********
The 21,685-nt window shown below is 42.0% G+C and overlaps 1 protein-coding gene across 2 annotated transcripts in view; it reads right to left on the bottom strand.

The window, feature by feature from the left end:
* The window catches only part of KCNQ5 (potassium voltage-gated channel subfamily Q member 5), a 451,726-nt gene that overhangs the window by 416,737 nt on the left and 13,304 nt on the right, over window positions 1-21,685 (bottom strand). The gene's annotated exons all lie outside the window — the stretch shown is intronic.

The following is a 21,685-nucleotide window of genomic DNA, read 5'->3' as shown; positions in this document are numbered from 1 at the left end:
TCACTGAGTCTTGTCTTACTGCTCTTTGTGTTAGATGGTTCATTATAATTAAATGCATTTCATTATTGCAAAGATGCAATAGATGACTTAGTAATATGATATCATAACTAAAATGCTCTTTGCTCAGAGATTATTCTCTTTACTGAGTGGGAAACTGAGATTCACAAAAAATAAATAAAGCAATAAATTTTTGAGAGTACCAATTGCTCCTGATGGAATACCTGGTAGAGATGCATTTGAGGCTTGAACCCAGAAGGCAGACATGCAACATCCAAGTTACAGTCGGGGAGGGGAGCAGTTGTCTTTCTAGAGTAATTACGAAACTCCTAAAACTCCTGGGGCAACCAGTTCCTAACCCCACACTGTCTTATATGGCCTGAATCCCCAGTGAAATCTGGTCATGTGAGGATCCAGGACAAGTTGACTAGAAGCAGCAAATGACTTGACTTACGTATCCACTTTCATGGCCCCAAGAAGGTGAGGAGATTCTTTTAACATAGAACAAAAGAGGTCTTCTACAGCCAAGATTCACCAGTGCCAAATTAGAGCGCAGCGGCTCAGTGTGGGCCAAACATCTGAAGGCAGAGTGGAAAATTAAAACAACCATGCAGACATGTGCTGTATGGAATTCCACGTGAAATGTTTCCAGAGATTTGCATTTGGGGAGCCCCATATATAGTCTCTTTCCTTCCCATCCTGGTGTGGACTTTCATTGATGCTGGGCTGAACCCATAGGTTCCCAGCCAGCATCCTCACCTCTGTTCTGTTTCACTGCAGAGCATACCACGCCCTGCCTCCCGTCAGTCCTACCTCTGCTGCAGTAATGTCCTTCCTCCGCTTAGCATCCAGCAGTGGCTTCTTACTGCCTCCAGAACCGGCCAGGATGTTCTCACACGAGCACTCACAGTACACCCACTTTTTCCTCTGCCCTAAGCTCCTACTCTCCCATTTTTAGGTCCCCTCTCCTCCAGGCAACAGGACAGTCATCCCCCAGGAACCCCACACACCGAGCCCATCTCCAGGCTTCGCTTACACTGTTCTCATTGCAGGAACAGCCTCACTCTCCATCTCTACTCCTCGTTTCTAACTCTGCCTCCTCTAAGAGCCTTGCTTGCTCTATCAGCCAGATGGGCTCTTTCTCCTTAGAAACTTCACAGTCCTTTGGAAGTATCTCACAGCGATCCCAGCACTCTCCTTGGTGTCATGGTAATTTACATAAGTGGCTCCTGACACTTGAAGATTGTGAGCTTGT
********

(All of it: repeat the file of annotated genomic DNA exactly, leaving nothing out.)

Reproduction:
The 21,685-nt window shown below is 42.0% G+C and overlaps 1 protein-coding gene across 2 annotated transcripts in view; it reads right to left on the bottom strand.

The window, feature by feature from the left end:
* The window catches only part of KCNQ5 (potassium voltage-gated channel subfamily Q member 5), a 451,726-nt gene that overhangs the window by 416,737 nt on the left and 13,304 nt on the right, over window positions 1-21,685 (bottom strand). The gene's annotated exons all lie outside the window — the stretch shown is intronic.

The following is a 21,685-nucleotide window of genomic DNA, read 5'->3' as shown; positions in this document are numbered from 1 at the left end:
TCACTGAGTCTTGTCTTACTGCTCTTTGTGTTAGATGGTTCATTATAATTAAATGCATTTCATTATTGCAAAGATGCAATAGATGACTTAGTAATATGATATCATAACTAAAATGCTCTTTGCTCAGAGATTATTCTCTTTACTGAGTGGGAAACTGAGATTCACAAAAAATAAATAAAGCAATAAATTTTTGAGAGTACCAATTGCTCCTGATGGAATACCTGGTAGAGATGCATTTGAGGCTTGAACCCAGAAGGCAGACATGCAACATCCAAGTTACAGTCGGGGAGGGGAGCAGTTGTCTTTCTAGAGTAATTACGAAACTCCTAAAACTCCTGGGGCAACCAGTTCCTAACCCCACACTGTCTTATATGGCCTGAATCCCCAGTGAAATCTGGTCATGTGAGGATCCAGGACAAGTTGACTAGAAGCAGCAAATGACTTGACTTACGTATCCACTTTCATGGCCCCAAGAAGGTGAGGAGATTCTTTTAACATAGAACAAAAGAGGTCTTCTACAGCCAAGATTCACCAGTGCCAAATTAGAGCGCAGCGGCTCAGTGTGGGCCAAACATCTGAAGGCAGAGTGGAAAATTAAAACAACCATGCAGACATGTGCTGTATGGAATTCCACGTGAAATGTTTCCAGAGATTTGCATTTGGGGAGCCCCATATATAGTCTCTTTCCTTCCCATCCTGGTGTGGACTTTCATTGATGCTGGGCTGAACCCATAGGTTCCCAGCCAGCATCCTCACCTCTGTTCTGTTTCACTGCAGAGCATACCACGCCCTGCCTCCCGTCAGTCCTACCTCTGCTGCAGTAATGTCCTTCCTCCGCTTAGCATCCAGCAGTGGCTTCTTACTGCCTCCAGAACCGGCCAGGATGTTCTCACACGAGCACTCACAGTACACCCACTTTTTCCTCTGCCCTAAGCTCCTACTCTCCCATTTTTAGGTCCCCTCTCCTCCAGGCAACAGGACAGTCATCCCCCAGGAACCCCACACACCGAGCCCATCTCCAGGCTTCGCTTACACTGTTCTCATTGCAGGAACAGCCTCACTCTCCATCTCTACTCCTCGTTTCTAACTCTGCCTCCTCTAAGAGCCTTGCTTGCTCTATCAGCCAGATGGGCTCTTTCTCCTTAGAAACTTCACAGTCCTTTGGAAGTATCTCACAGCGATCCCAGCACTCTCCTTGGTGTCATGGTAATTTACATAAGTGGCTCCTGACACTTGAAGATTGTGAGCTTGT